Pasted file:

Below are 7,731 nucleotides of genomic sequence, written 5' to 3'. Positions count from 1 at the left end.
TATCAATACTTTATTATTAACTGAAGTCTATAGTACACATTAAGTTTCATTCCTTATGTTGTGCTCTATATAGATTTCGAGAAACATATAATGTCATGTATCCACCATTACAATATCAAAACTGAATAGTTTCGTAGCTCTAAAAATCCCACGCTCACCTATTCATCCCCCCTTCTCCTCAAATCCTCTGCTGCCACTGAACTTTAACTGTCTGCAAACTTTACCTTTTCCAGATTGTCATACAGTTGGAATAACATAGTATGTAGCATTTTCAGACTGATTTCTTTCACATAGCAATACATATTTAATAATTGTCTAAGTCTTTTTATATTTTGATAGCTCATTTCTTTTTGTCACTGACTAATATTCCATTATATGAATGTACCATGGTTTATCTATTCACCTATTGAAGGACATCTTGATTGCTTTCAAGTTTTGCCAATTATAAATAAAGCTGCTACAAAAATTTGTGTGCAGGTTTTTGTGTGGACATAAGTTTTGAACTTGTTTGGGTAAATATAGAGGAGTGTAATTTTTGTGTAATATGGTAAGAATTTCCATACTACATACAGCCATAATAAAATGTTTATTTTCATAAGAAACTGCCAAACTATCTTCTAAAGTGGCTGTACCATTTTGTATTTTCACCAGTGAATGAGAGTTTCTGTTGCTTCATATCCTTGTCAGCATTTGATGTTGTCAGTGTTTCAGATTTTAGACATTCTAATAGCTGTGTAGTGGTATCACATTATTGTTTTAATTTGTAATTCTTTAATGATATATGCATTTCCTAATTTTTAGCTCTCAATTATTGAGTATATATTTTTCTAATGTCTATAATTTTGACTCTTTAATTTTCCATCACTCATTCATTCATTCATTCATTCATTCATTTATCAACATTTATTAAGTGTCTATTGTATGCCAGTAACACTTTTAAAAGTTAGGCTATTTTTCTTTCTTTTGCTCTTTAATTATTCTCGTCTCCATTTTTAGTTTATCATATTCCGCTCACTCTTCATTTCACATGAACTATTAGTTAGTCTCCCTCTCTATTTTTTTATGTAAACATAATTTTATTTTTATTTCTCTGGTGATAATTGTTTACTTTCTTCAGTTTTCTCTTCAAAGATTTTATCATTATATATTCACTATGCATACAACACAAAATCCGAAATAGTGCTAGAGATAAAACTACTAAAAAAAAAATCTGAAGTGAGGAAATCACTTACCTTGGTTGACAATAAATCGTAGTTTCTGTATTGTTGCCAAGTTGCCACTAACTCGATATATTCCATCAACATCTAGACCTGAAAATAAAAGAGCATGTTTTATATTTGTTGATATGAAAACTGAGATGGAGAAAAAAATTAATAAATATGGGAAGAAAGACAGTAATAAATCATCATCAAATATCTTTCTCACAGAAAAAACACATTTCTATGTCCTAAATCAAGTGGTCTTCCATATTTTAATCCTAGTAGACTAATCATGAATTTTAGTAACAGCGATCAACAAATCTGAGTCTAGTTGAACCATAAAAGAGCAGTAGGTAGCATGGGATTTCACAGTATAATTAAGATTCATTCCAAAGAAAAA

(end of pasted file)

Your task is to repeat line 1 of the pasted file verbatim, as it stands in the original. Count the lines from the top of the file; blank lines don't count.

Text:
Below are 7,731 nucleotides of genomic sequence, written 5' to 3'. Positions count from 1 at the left end.